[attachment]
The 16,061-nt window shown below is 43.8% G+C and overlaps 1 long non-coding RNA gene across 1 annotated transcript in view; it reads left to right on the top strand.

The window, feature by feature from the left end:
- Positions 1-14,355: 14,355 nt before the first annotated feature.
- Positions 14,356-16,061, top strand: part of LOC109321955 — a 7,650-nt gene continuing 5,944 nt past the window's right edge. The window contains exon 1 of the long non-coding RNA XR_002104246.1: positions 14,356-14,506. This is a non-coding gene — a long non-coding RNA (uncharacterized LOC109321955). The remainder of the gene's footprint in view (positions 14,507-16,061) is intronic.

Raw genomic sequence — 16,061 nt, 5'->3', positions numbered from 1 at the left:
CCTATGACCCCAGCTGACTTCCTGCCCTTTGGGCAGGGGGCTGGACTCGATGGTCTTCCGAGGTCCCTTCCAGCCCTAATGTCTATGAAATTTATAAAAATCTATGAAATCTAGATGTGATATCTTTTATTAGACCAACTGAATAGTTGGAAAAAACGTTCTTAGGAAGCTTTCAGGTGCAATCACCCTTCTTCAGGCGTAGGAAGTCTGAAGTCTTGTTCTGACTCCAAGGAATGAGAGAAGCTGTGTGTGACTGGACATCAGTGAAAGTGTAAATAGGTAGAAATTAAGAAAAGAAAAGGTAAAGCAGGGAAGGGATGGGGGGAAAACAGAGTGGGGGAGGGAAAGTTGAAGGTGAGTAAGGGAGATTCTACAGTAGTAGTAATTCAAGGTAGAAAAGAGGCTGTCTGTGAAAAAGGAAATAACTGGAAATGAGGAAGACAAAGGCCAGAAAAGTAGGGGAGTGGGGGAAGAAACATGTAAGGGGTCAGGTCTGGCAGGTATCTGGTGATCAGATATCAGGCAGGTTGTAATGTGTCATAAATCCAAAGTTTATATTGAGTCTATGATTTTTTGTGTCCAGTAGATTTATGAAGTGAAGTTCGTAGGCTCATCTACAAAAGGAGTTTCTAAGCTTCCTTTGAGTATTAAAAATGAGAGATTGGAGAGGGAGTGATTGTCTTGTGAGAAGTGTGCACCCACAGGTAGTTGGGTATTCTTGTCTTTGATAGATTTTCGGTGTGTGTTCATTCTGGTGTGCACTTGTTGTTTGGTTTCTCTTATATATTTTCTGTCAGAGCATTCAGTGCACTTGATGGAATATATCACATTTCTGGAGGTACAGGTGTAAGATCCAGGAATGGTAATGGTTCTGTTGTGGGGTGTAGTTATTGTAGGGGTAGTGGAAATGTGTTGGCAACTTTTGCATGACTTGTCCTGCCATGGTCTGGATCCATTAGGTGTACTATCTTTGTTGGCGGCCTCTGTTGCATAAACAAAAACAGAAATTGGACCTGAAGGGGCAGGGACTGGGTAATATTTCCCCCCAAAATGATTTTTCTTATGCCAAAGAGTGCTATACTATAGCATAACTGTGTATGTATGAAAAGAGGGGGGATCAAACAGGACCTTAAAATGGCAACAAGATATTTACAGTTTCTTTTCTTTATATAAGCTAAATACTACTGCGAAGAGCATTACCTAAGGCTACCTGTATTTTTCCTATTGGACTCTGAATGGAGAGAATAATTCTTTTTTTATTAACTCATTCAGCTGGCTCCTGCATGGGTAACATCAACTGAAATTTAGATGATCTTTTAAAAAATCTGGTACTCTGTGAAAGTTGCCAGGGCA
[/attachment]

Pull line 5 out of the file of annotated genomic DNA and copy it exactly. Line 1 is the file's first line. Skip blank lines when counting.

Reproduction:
Raw genomic sequence — 16,061 nt, 5'->3', positions numbered from 1 at the left: